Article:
foreach (@dns) {print RESOLV}
                foreach (@tail) {print RESOLV}
                close RESOLV;
                $sleeps = 0;
my $reply;
my @dns;
die "\nERROR: MUST specify either 'install', 'uninstall' or 'config' as an argument!\n\n" unless (@ARGV);
if ( $ARGV[0] eq "install" || $ARGV[0] eq "config" ) {
        # install
        unless ( -e $resolv && -w $resolv ) {
                die "ERROR: $resolv is missing or not writeable!\n";
        unless ( -e $rclocal && -w $rclocal ) {
                die "ERROR: $rclocal is missing or not writeable!\n";
        unless ( -d $install_dir) {
                mkdir $install_dir || die "Cannot create $install_dir - $!";
                die "Cannot find folder: $install_dir" unless (-d $install_dir);
                print "INFO: Created folder $install_dir\n";
        unless ( -x $logger ) {
                print STDERR "ERROR: cannot find $logger\n";
                die "Do you need to install util-linux?\n";
        print "\nEnter DNS servers, one at a time, as IP addr (Press Enter When Done):\n";
        while (<STDIN>) {
                my $reply = $_;
                $reply =~ s/\s+$//;
                $reply =~ s/^\s+//;
                last unless ($reply);
                unless ($reply =~ /^\d+\.\d+\.\d+\.\d+$/) {
                        print "ERROR: $reply does not seem to be an IP address\n";
                my $ping = `ping -c1 $reply 2>&1`;
                if ($?) {
                        print "WARNING: Cannot ping $reply!\n";
                push @dns,$reply;
        die "\nERROR: Must specify at least one DNS server\n\n" unless (@dns);
        open PRG,">$prgname" || die "Cannot open $prgname for output - $!";
        print PRG "$P1\n";
        my $i = 1;
        foreach my $dns (@dns) {
                printf PRG "\t\"%s\" => %d,\n",$dns,$i++;
        print PRG "$P2\n";
        close PRG;
        chmod 0755,"$prgname";
        if ( $ARGV[0] eq "install" ) {
                open RCLOCAL,"$rclocal" || die "Cannot open: $rclocal - $!";
                open NEW,">$" || die "Cannot open: $ - $!";
                my $exit = 0;
                while (<RCLOCAL>) {
                        if ( /^exit/ && $exit == 0) {
                                print NEW "nohup $prgname &\n";
                        print NEW;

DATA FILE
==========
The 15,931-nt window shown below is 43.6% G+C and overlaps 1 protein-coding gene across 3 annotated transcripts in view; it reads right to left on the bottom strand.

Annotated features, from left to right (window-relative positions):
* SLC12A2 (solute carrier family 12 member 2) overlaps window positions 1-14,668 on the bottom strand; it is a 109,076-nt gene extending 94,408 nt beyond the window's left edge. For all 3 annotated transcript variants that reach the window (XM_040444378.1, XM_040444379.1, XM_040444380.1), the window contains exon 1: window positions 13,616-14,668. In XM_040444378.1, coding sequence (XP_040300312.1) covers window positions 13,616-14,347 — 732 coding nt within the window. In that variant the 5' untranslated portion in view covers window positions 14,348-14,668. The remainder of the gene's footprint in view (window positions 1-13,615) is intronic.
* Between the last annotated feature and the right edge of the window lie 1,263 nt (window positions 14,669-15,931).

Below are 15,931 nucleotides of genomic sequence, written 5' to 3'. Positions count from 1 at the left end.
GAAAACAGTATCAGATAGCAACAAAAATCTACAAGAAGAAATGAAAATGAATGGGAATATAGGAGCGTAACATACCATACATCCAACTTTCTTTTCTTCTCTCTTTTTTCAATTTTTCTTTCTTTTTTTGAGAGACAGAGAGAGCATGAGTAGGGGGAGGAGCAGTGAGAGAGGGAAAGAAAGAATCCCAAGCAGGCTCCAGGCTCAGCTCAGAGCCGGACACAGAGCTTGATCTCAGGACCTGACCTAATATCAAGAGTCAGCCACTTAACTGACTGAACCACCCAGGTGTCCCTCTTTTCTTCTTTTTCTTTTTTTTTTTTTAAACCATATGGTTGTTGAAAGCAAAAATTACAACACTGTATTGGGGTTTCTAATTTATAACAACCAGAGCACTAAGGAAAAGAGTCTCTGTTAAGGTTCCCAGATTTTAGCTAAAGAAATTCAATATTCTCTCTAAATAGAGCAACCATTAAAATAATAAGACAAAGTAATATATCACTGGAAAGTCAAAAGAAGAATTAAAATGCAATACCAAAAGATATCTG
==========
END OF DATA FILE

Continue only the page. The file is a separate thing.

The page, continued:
print NEW "nohup $prgname &\n" unless ($exit);
                close NEW;
                close RCLOCAL;
                rename $rclocal,sprintf("%s.bak.%s",$rclocal,POSIX::strftime( "%y%m%d%H%M", localtime));
                rename "$",$rclocal;
                chmod 0755,"$rclocal";
        print "\nInstalled -- Reboot to activate\n\n";
} elsif ( $ARGV[0] eq "uninstall" ) {
        # uninstall
        unlink $prgname || die "Cannot unlink $prgname - $!";
        open RCLOCAL,"$rclocal" || die "Cannot open: $rclocal - $!";
        open NEW,">$" || die "Cannot open: $ - $!";
        while (<RCLOCAL>) {
                next if (index ($_,"nohup $prgname") == 0 );
                print NEW;
        close NEW;
        close RCLOCAL;
        rename $rclocal,sprintf("%s.bak.%s",$rclocal,POSIX::strftime( "%y%m%d%H%M", localtime));
        rename "$",$rclocal;
        chmod 0755,"$rclocal";
        print "\nUninstalled -- Reboot to remove\n\n";
} else {
        die "\nERROR: MUST specify either 'install', 'uninstall' or 'config'\n\n";

As you can see it contains the original script as a string. It prompts for the nameservers and then alters the /etc/rc.local script to run it at system startup.

The details are written to syslog. To track them you could enter:

	sudo grep dns_kludge /var/log/syslog

To stop it, look for the PID with:

	ps -ef | grep dns_kludge.

Kill it with "kill -TERM"


To fetch the install script, use wget. The install, config and uninstall options are listed below. Note: If you wish to change the configuration because you change your mind about the nameserver entries, then you must "uninstall" and then "install" again.
# get and install
sudo perl make_dk install

# remove
sudo perl make_dk uninstall

As with most of the scripts on this site, there are no restrictions on the use of this code.